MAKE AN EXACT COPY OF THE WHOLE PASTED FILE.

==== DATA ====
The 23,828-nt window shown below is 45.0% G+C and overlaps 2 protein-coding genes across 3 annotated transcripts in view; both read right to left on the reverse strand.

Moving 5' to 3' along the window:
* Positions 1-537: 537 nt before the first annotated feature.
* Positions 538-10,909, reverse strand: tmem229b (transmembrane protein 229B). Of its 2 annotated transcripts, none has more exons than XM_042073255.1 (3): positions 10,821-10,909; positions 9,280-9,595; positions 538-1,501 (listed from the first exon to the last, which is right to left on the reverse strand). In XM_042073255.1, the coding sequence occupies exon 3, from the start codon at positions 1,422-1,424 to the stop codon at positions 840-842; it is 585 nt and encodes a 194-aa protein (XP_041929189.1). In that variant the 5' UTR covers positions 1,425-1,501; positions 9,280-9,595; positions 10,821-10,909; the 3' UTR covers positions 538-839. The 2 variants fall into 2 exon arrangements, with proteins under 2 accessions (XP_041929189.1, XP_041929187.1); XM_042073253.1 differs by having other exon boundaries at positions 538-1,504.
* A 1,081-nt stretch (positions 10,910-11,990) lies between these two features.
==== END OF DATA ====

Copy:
The 23,828-nt window shown below is 45.0% G+C and overlaps 2 protein-coding genes across 3 annotated transcripts in view; both read right to left on the reverse strand.

Moving 5' to 3' along the window:
* Positions 1-537: 537 nt before the first annotated feature.
* Positions 538-10,909, reverse strand: tmem229b (transmembrane protein 229B). Of its 2 annotated transcripts, none has more exons than XM_042073255.1 (3): positions 10,821-10,909; positions 9,280-9,595; positions 538-1,501 (listed from the first exon to the last, which is right to left on the reverse strand). In XM_042073255.1, the coding sequence occupies exon 3, from the start codon at positions 1,422-1,424 to the stop codon at positions 840-842; it is 585 nt and encodes a 194-aa protein (XP_041929189.1). In that variant the 5' UTR covers positions 1,425-1,501; positions 9,280-9,595; positions 10,821-10,909; the 3' UTR covers positions 538-839. The 2 variants fall into 2 exon arrangements, with proteins under 2 accessions (XP_041929189.1, XP_041929187.1); XM_042073253.1 differs by having other exon boundaries at positions 538-1,504.
* A 1,081-nt stretch (positions 10,910-11,990) lies between these two features.